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When should we use "object-oriented" and when "object oriented" when talking about programming?

An example:

Why should I start writing object oriented code?

I personally think that there should be a hyphen, because "oriented" connects to the word "object", but I am not sure.

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The Chicago Manual of Style notes:

With the exception of proper nouns (such as United States) and compounds formed by an adverb ending in ly plus an adjective, it is never incorrect to hyphenate adjectival compounds [of which object-oriented is one] before a noun. When such compounds follow the noun they modify, hyphenation is usually unnecessary, even for adjectival compounds that are hyphenated in Webster’s (such as well-read or ill-humored).

So:

Smalltalk is said to be a pure object-oriented language.

But:

These characteristics make a programming language object oriented.

  • 3
    (This is the correct answer). Hyphenate compound adjectives when used attributively and don't hyphenate when used predicatively. – nohat Feb 6 '14 at 3:02
  • 1
    The rule extends to other compound attributive pre-modifiers (eg sweet-shop girl). – Edwin Ashworth Mar 2 '17 at 11:19
  • @nohat and Gnawme: Could you please add a remark to the hyphenation of compound adjectives that precede another adjective or a verb? E.g, "Object-oriented programming language" and "topic-oriented directed search". Can it be dropped or better retained? Which is more grammatically sound? – Ébe Isaac Oct 15 '18 at 6:58
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They're equivalent, as it's valid to have an open compound adjective (one with a space rather than a hyphen), and both form mean the same thing.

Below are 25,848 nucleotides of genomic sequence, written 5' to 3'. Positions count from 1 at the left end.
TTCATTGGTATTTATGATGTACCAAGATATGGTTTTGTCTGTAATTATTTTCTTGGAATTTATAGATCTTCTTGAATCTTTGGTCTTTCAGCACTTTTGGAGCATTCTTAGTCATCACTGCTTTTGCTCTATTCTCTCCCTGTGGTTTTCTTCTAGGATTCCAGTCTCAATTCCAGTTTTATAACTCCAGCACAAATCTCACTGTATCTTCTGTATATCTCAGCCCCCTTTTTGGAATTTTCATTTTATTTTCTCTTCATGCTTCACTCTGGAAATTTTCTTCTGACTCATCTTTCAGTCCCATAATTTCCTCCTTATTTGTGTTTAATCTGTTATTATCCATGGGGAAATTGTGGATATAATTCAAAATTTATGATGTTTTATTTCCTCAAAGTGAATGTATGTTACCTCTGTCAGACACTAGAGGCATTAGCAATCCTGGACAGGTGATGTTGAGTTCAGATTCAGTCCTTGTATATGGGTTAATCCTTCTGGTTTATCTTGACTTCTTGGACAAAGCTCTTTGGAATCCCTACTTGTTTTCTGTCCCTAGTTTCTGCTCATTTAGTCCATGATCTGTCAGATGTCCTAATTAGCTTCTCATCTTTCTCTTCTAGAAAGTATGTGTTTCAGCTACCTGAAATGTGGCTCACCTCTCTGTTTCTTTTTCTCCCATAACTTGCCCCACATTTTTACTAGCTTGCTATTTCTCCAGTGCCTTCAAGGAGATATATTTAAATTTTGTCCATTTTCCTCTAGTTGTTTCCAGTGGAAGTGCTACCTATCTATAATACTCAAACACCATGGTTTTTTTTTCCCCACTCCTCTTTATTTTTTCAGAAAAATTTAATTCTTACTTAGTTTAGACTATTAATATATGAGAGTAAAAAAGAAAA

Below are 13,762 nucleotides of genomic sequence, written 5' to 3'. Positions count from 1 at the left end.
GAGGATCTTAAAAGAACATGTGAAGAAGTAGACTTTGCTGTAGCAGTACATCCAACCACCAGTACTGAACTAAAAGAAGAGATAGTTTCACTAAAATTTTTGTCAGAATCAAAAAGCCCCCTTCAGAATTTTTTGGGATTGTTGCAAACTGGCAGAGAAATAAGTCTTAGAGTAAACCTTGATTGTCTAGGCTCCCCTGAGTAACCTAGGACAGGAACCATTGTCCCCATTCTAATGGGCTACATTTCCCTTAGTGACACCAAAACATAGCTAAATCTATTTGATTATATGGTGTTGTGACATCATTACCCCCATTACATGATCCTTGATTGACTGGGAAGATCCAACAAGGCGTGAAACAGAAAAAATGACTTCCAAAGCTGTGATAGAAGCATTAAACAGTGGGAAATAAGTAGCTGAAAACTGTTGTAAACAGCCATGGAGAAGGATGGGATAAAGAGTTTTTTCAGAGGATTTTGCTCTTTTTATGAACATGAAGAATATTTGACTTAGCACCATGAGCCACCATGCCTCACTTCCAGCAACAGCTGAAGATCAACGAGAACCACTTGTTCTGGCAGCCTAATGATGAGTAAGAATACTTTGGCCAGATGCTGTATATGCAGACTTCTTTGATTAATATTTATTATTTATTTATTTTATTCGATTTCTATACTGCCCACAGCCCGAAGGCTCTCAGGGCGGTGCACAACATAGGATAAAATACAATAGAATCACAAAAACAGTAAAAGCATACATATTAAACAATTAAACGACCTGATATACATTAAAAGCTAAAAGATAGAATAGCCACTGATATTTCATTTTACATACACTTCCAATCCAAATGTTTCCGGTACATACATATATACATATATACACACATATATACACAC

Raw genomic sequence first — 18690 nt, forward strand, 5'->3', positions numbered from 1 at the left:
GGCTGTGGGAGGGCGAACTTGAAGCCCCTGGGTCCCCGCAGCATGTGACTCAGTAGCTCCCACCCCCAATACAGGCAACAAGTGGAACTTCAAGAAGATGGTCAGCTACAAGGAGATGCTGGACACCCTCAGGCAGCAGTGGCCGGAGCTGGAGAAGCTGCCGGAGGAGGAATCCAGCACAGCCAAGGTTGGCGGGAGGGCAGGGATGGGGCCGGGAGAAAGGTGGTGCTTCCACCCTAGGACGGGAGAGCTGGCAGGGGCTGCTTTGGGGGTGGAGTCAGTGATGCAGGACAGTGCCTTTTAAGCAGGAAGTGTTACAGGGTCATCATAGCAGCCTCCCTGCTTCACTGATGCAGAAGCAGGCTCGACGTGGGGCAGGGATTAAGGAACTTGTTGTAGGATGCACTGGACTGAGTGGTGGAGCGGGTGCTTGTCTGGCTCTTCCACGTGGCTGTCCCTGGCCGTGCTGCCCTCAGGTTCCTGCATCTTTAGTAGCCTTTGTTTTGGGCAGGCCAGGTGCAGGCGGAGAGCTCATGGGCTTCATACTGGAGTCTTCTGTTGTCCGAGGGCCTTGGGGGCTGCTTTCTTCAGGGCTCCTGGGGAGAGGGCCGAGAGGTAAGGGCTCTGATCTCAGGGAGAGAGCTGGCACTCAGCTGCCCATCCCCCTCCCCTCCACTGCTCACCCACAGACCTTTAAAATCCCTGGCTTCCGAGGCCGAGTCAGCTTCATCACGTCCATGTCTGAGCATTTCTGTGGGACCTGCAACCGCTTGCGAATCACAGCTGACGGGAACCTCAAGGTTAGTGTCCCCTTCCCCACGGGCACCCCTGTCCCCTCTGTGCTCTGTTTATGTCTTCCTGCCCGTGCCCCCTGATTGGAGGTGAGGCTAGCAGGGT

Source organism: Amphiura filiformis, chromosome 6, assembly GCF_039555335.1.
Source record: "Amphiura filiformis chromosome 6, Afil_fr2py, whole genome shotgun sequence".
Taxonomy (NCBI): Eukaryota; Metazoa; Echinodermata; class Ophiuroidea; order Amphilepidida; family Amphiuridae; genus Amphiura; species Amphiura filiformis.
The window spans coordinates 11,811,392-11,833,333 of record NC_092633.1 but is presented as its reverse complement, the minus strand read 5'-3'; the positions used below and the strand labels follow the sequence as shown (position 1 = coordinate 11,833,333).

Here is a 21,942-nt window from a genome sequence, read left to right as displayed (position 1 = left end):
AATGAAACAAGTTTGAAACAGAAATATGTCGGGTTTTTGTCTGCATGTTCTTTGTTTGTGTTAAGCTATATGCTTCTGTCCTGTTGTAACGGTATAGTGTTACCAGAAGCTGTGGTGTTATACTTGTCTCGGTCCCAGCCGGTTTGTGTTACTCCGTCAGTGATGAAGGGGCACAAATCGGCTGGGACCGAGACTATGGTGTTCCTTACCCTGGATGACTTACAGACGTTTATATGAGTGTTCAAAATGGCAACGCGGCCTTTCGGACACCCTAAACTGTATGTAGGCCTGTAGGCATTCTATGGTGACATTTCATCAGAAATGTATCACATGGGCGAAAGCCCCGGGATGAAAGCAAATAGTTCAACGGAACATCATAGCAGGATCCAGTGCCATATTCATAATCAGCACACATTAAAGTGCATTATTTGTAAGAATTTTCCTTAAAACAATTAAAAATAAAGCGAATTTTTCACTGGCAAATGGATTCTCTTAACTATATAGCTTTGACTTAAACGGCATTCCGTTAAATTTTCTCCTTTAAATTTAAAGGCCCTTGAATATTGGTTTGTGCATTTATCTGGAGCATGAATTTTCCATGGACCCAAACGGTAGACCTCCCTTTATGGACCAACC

However:

  1. It can be clearer to use a hyphen.
  2. The hyphenated form would seem to be much more commonly used even considering the fallibility of ngrams.

So, it might be wise to use the hyphenated form.

1

When two (or more words) are to act as a single attributive adjective, you hyphenate them.

So, you must ask yourself "what type of code do I write?" - "I write object-oriented code."

Here object-oriented is a single unit that describes (adjectivally) code.

If these two words are simply part of the clause, ie, a predicative adjective, they don't need hyphenating. Think of it this way. "what is this software like?" - "This software is object oriented." In other words, "This software is oriented in an object way!"

I have found that many folk hyphenate in the latter case as well, but it's more important (for clarity's sake) to ensure you hyphenate in the former case.

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    I am still confused when not to use a hyphen. I am starting to think that the only correct form is "object-oriented". Could you elaborate on that? – kalekip1 Feb 5 '14 at 18:40
  • I think you need to check on the attributive and predicative positions for adjectives. Here, 'object(-)oriented' is 'acting as a single adjective' (an open compound or a hyphenated compound) in both of your examples. Gnawme's answer is more accurate (though I'm sure this has been addressed here before). – Edwin Ashworth Feb 5 '14 at 22:27
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Hyphenate compound adjectives for clarity of communication.

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Whichever you choose, you should be consistent within the work that you're creating.

If you're writing an email, then all instances within that email should be the same (hyphenated or not)—the same goes for a book, or for technical documentation.

As to which to pick, I defer to the other answers.

  • 3
    Consistency isn't always the right approach. Words behave differently in different contexts. – Bradd Szonye Feb 5 '14 at 22:16

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